Archive for the ‘WWNPHD?’ Category
Bruce Carroll has a piece up today at Big Hollywood that’s a nice twofer of hilarious right-blog fake-controversy tactics. First, he get all red-in-the-face over how YOU LIBERALS! might overreact given certain circumstances that don’t actually exist. Maybe one day right-bloggers will stop arguing with the LIBERALS in their heads, and start talking to actual liberals, and we can begin to move forward as a political culture, but, hey, in the meantime at least I have this bitchy blog. In the second part of Carroll’s outrage-over-meaningless-shit doubleheader, he sees an affront to his values in something completely innocuous. You may wonder how, rhetorically, it’s possible for Carroll to take LIBERALS to task for being easily offended and himself become offended over something minor in the same piece, but oh, he manages it. Part one:
This article is nearly three months in the making. For the second year in a row, my partner John and I attended the Country Music Association (CMA) Music Fest in Nashville, TN in early June. As a side note, if you ever get the opportunity – GO! It is a weeklong celebration of great country music and the great American city of Nashville.
But this isn’t a tourist agency pimping of Music City. Nope, it is a damning indictment of Hollywood’s natural, auto-immune liberal bias. Let me explain.
I wish Carroll would actually explain that metaphor, because I’m pretty sure he doesn’t know what “auto-immune” means. I’m unsure as to how an ideological bias could be “auto-immune” or “natural,” but I’m pretty sure by “auto-immune” he means “defensive” and by “natural” he means something like “inherent” or “ingrained.” If it were “auto-immune” (ie, attacking its own host), you would think Carroll would like that. Similarly, if it were “natural,” I’m not sure what Carroll would have to complain about. Would he prefer an unnatural conservative bias? Oh, whatever, I’ll just move on.
Carroll spends some time lovingly describing CMA Fest for uninitiated, and randomly complaining about Twitter, before finally getting to outrage number 1:
When viewers saw Tim McGraw sing “Southern Voice” last night on ABC, there was an important moment that the network cleverly edited out and actively hid from America. Why? Because it was inflammatory and would have exposed McGraw, a passionate Democrat activist, to extreme ridicule today.
In what looked like a throwback to the Black Power days of the 1960s, but in reverse, McGraw raised his fist during the chorus of “Southern Voice.” The first time he did it, I was surprised. The second time I was prepared.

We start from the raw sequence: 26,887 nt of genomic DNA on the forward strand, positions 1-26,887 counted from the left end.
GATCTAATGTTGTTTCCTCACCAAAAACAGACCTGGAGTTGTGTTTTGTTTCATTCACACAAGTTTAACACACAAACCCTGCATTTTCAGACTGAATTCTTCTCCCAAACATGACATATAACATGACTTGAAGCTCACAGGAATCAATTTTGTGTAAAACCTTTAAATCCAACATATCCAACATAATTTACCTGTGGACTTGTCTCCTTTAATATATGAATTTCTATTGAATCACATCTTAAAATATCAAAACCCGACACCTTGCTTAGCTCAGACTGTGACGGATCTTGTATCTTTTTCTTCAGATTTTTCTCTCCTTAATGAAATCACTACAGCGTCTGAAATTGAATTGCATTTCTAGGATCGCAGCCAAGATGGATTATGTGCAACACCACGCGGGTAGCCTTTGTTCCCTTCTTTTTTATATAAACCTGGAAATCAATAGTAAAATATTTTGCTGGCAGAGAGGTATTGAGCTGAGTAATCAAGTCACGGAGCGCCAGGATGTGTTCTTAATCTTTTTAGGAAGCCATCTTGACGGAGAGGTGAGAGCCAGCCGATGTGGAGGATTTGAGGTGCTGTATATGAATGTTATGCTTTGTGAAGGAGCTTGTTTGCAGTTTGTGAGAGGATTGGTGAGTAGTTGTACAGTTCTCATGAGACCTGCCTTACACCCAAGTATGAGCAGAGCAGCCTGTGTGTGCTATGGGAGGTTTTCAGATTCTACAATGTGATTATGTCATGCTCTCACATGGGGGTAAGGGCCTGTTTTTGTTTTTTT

[Youtube video uploaded by Carroll, titled “White Power fist – Tim McGraw]
Not that I would make a big deal out of it, but imagine, if you will, if this was a known conservative singer who had raised his or her fist in the air while singing a song called “Southern Voice.” But where’s the outrage? Nowhere. McGraw actively campaigned for Barack Obama in 2008 (which makes the “white power” fist action even more surreal). In fact, McGraw lent his vocal talents in January 2010 to a soundtrack compilation, ‘By the People: For the People,’ inspired by the film, ‘By the People: The Election of Barack Obama.’ McGraw joined other notable left-wing artists such as Bruce Springsteen, Dave Matthews, the Dixie Chicks and Sheryl Crow on the album paying homage to President Obama.
I’d like to ask the ABC producers of the CMA broadcast last night why they chose to do a tight shot of McGraw during the white power fist move. And if he thought it was an okay move to make, why they felt they had to shelter him with their clever close-up and editing job.
I actually have two responses to this argument, which is two more than something this patently absurd deserves. First of all, if, say, Toby Keith raised his fist in the air during a CMA performance, I promise you that no one would be outraged. Not a single person. No one would care. No one. Seriously, no one. There’s nothing remotely racially charged about the move McGraw pulls in the video Carroll posts, except in the fevered mind of someone who sees Black Panthers everywhere. I’ve seen probably a dozen or more musicians do the exact same thing on stage. It’s a very, very common rockstar pose. And Carroll’s argument is weirdly circular. Is he angry at McGraw because he’s a liberal who did something Carroll believes is racist? Or is he just angry because he thinks a conservative couldn’t get away with the same thing? If he thinks it’s racially-charged, why would he want a conservative to be able to get away with the same thing? Zah?